Bando Thaing

Bando is credited as a style of armed and unarmed combat native to Burma. It is an assimilation of Karate-like striking and kicking techniques, Judo-like throwing techniques, swordplay and fighting with knives, spears and sticks.

There are numerous interpretations of the term Bando, and different linguistic and ethnic groups hold to diverse translations. There are many styles of Bando, but most follow basic instructional patterns. The art emphasizes initial withdrawal followed by an attack outside the opponent’s reach. All parts of the body are employed in these attacks, and once the initial technique is delivered, grappling and locking techniques are used. Techniques are learned first through formal exercises in some systems and only later through sparring.

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Aikido

Aikido is a Japanese martial art developed by Morihei Ueshiba (often referred to by his title ‘O Sensei’ or ‘Great Teacher’). On a purely physical level it is an art involving some throws and joint locks that are derived from Jujitsu and some throws and other techniques derived from Kenjutsu. Aikido focuses not on punching or kicking opponents, but rather on using their own energy to gain control of them or to throw them away from you.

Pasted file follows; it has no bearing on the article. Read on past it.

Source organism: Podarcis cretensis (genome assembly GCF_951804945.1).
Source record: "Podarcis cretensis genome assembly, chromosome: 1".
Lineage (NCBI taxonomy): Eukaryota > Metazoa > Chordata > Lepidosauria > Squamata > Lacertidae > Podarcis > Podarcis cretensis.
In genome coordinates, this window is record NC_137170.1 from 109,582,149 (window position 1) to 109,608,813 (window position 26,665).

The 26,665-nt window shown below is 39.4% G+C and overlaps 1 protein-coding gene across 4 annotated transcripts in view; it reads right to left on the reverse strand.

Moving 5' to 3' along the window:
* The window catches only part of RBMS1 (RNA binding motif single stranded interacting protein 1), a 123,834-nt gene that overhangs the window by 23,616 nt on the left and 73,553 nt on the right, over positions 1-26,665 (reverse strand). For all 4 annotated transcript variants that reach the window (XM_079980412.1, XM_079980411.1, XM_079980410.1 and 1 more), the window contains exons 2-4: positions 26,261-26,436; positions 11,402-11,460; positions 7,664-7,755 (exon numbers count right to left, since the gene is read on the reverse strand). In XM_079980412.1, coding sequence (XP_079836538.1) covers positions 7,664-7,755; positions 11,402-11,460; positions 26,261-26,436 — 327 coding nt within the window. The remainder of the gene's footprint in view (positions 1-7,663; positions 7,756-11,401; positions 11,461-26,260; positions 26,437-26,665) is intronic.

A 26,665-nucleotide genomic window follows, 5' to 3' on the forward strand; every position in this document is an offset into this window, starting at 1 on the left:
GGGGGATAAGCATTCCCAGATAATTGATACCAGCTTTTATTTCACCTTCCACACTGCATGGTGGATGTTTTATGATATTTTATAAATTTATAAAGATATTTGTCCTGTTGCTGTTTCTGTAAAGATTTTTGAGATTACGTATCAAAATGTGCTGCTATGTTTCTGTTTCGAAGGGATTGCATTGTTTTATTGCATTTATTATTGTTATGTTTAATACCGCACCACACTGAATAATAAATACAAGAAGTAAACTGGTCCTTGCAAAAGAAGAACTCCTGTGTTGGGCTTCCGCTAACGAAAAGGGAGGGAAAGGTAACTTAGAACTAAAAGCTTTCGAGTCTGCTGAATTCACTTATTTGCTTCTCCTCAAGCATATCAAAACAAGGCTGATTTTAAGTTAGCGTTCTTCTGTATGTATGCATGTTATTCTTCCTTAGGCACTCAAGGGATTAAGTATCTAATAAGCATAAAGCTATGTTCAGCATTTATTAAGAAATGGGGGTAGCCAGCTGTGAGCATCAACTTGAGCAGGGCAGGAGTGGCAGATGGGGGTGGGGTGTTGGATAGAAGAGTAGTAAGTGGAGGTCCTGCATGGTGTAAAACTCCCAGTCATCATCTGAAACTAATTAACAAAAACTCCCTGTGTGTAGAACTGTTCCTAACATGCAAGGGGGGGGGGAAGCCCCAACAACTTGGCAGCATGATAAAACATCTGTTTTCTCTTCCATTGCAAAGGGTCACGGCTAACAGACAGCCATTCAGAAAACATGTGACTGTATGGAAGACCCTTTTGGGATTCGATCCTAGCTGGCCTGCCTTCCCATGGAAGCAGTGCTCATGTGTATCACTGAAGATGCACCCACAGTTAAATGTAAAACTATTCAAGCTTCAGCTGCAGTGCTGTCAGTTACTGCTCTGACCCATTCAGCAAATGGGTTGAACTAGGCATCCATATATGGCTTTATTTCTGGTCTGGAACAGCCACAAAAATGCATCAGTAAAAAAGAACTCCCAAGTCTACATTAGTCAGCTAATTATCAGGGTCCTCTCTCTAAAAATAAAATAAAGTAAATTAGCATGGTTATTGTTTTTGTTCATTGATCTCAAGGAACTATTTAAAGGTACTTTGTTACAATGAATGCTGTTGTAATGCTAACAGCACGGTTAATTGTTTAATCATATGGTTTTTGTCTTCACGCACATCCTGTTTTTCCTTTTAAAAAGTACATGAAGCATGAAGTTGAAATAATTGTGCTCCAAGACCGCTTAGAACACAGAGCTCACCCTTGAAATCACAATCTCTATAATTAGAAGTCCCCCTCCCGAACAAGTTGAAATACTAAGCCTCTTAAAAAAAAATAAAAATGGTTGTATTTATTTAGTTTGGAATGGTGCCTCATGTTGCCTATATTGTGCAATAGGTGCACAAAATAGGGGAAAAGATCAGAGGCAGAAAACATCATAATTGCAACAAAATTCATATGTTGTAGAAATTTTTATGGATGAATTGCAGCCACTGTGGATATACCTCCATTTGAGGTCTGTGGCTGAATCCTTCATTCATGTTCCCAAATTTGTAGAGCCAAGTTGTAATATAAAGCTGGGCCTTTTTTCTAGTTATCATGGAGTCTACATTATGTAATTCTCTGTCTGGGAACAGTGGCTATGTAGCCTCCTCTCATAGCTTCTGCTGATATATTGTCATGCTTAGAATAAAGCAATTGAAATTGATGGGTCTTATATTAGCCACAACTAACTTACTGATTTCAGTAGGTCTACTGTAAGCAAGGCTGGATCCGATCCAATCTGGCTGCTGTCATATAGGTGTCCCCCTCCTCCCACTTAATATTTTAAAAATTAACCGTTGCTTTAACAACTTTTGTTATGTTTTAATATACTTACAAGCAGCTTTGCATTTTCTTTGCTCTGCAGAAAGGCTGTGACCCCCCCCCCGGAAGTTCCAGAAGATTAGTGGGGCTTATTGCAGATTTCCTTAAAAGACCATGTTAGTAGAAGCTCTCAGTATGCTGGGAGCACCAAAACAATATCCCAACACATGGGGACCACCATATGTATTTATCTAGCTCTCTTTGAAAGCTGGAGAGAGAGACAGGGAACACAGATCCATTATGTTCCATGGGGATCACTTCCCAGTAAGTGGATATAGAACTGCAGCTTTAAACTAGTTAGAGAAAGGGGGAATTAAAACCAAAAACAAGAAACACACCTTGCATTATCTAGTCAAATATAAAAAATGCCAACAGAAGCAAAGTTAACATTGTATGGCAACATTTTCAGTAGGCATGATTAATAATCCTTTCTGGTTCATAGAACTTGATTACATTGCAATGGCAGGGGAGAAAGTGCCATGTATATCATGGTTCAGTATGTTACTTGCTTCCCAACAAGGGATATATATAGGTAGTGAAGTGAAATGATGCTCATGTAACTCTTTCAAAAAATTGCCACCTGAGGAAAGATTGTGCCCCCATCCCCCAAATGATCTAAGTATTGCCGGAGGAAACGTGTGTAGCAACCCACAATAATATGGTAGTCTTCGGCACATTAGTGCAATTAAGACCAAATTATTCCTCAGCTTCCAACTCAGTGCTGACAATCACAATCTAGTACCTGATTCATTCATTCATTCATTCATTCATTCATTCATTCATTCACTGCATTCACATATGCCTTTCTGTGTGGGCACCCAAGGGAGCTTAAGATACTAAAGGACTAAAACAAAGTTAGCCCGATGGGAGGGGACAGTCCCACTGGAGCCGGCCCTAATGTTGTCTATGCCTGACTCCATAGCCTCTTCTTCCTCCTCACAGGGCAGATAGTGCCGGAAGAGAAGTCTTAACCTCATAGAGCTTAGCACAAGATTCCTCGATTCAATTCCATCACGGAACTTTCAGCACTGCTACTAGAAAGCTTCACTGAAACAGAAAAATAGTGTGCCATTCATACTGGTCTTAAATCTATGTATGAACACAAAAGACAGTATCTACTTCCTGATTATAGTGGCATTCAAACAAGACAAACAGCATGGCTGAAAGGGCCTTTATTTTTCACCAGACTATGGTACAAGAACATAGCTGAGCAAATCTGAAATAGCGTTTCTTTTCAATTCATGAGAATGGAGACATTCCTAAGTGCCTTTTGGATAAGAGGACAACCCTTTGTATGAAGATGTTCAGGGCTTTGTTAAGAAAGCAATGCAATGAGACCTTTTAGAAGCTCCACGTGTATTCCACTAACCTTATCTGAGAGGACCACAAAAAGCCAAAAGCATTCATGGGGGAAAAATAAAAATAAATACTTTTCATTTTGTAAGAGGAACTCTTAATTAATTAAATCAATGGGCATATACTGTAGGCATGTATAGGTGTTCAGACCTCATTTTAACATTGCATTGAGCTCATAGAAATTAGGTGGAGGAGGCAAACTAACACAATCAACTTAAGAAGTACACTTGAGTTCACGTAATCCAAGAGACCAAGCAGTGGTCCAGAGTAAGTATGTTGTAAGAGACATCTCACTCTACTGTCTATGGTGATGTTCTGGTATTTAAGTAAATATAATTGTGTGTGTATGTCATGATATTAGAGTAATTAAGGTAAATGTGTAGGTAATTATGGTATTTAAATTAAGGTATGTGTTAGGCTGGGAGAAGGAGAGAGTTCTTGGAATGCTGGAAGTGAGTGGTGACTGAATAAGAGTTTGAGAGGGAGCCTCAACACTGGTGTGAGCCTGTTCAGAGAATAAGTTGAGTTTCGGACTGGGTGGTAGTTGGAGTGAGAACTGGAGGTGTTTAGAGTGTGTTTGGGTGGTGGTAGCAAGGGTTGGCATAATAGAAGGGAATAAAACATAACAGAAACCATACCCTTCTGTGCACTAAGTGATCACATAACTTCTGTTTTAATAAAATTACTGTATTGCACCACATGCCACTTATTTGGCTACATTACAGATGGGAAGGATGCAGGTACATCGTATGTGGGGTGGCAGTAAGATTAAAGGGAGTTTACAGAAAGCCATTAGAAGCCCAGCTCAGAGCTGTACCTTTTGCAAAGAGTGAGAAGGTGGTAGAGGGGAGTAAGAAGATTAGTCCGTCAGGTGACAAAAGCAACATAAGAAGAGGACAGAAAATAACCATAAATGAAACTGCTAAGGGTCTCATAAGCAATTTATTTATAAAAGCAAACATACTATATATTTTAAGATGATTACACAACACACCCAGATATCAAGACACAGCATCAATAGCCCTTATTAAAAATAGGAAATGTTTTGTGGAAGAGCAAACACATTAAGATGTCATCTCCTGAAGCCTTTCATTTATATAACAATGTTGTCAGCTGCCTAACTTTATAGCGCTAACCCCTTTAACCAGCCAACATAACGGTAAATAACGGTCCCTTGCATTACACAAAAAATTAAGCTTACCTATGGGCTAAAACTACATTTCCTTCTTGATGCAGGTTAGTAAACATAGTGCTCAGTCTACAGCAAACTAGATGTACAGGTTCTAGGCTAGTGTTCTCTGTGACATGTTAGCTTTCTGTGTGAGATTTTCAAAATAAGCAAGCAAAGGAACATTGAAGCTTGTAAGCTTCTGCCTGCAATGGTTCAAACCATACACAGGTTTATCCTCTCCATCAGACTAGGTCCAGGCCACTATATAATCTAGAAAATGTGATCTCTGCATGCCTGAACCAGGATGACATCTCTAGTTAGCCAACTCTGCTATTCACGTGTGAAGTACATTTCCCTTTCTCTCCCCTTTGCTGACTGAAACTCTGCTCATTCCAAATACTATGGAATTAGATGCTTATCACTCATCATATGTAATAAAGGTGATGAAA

Ueshiba developed aikido primarily during the late 1920s through the 1930s through the synthesis of the older martial arts that he had studied.  Ueshiba is known to have initially studied with Tozawa Tokusaburo from the Kito Ryu when he was 13 who taught him ju jutsu. He soon learnt to wield the spear and sword and at 20 (1908) he was already recognised as an expert and received a diploma from his master Nakai Masakatsu. After the Russo-Japanese war he suffered from a serious attack of encephalitis and on his recovery took up judo with Kiyoichi Takagi (1894–1972) in Tanabe in 1911.

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